Breathtaking Blast: Free Diving
Learning to hold your breath is the cornerstone of free diving, where you dive sans equipment like a snorkel or scuba gear. In the short film Rebirth, French free diving champion Guillaume Néry reflects on the positive benefits of breath-holding. “When we stop breathing, whether it’s for 10 seconds or 7 minutes, we stop thinking and get in harmony with ourselves,” he says. “It’s a feeling of rebirth.”
At Florida Freedivers in North Palm Beach, first-level students learn to suspend their breathing safely and correctly. “We have a technique designed to lower your heart rate, saturate your bloodstream with oxygen, and remove CO2,” says training director Matt Pasa. “We usually get a two- to three-minute breath hold from people just starting out.” Once students have mastered skills like kicking in a pool, they practice diving with a rope in open water approximately two miles from shore. There are many free diving sites around Palm Beach and Martin counties—including Fort Pierce Inlet State Park, where many species of oceanic fish gather to spawn, and Cato’s Bridge in Tequesta, an area that attracts vibrant sea life ranging from arrow crabs to giant French angelfish.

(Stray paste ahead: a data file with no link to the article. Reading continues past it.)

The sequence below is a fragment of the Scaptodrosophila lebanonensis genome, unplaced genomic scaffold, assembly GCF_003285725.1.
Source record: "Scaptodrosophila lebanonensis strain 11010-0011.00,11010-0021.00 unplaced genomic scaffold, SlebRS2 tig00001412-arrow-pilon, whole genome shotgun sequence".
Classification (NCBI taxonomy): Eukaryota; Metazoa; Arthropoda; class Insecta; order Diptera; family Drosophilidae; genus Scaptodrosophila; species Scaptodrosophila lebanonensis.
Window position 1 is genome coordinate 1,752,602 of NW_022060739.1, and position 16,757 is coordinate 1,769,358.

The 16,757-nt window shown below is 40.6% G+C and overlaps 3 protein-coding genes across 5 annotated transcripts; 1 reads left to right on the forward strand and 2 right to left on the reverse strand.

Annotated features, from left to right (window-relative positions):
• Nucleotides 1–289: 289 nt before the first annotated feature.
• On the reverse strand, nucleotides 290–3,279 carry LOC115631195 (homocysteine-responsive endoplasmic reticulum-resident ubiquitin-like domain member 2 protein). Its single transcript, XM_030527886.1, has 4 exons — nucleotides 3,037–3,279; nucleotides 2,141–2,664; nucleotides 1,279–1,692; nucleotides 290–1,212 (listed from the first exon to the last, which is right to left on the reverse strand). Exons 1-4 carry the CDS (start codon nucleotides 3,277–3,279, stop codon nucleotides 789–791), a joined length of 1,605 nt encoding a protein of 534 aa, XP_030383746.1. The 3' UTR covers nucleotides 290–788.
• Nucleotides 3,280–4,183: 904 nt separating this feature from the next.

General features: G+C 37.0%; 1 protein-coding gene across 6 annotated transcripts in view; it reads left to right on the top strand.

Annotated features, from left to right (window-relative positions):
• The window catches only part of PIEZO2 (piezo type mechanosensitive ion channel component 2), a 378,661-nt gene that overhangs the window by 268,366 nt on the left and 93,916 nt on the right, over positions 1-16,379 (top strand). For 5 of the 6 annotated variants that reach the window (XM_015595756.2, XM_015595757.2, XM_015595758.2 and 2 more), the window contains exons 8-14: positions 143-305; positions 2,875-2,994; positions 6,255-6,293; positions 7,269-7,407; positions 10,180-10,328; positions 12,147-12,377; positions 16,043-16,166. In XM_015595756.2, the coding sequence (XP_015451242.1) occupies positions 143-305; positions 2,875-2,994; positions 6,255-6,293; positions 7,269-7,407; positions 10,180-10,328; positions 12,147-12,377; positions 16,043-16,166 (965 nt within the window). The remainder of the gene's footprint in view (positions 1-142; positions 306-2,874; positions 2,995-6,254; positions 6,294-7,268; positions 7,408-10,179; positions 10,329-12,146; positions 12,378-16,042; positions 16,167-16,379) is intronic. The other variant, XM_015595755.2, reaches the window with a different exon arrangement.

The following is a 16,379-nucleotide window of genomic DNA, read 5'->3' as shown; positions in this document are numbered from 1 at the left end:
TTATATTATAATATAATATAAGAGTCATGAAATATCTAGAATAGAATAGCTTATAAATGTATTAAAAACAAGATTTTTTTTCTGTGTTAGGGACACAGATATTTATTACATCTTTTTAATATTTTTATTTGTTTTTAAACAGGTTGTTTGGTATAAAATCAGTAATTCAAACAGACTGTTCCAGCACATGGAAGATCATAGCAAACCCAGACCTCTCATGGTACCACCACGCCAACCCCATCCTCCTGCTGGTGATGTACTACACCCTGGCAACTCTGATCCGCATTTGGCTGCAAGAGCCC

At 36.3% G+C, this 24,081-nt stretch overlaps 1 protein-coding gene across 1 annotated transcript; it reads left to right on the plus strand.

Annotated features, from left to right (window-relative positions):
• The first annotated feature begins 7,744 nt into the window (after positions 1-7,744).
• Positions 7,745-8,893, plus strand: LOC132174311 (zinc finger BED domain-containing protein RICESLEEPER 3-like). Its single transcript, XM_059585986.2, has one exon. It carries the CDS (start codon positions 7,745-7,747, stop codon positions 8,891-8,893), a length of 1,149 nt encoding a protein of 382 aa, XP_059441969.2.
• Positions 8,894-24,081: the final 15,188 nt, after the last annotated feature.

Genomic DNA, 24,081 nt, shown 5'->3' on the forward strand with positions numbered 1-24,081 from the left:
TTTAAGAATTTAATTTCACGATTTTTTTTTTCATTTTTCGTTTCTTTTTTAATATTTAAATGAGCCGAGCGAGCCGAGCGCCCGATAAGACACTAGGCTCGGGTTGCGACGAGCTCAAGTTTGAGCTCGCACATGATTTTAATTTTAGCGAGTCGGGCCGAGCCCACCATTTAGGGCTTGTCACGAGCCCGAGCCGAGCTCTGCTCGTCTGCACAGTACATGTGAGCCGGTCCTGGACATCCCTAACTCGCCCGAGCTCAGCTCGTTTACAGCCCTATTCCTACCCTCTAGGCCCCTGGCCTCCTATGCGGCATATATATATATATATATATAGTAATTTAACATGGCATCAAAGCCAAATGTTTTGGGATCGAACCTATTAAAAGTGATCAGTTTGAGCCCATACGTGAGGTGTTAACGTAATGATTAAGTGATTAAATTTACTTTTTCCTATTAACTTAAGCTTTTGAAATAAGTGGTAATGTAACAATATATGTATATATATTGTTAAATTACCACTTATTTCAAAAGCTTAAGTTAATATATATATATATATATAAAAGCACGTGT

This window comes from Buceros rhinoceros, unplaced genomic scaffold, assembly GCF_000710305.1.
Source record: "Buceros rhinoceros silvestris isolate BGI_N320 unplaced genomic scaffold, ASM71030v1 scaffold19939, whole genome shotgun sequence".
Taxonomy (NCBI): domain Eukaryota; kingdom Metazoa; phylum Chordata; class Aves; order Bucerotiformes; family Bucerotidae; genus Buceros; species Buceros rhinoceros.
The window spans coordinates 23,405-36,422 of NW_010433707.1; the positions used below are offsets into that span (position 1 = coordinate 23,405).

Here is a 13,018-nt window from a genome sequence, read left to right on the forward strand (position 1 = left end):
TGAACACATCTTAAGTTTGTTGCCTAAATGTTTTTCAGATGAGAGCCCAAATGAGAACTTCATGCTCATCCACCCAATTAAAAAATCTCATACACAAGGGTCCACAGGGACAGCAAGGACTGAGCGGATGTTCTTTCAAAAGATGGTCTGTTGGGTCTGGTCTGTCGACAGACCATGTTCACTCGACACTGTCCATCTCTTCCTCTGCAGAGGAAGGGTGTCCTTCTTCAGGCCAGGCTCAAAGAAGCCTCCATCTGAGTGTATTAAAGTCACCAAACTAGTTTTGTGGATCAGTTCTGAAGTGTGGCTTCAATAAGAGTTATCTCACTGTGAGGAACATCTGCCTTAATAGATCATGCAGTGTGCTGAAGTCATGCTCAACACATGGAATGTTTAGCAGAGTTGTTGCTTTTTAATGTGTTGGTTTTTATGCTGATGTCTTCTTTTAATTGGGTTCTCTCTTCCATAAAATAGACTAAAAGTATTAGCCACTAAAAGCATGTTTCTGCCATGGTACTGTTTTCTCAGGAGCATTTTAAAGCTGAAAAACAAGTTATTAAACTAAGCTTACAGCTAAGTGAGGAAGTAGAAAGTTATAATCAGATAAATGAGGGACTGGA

Adrenaline Rush: Cable Wakeboarding
Before the introduction of overhead cable ski systems, you needed access to a motorboat to wakeboard. Thanks to national cable parks like Shark Wake Park 561 in West Palm Beach, the extreme water sport is easily accessible to the masses. Sprawled across the northwestern end of Okeeheelee Park, the nearly 34-acre water park owned by Greg Norman Jr. is home to two high-tech cable-towing systems with ropes that pull riders around a lake and features ramps and rails for practicing jumps and stunts. Those new to wakeboarding are encouraged to learn to kneelboard first, which is a similar tow sport where riders kneel on a board instead of stand. Once you’ve successfully completed the course on a kneelboard, you will be taught wakeboarding essentials like dock starting, making turns, and navigating between buoys. Private and group lessons are available for every ability, as well as personalized coaching for sharpening your skills or learning new tricks.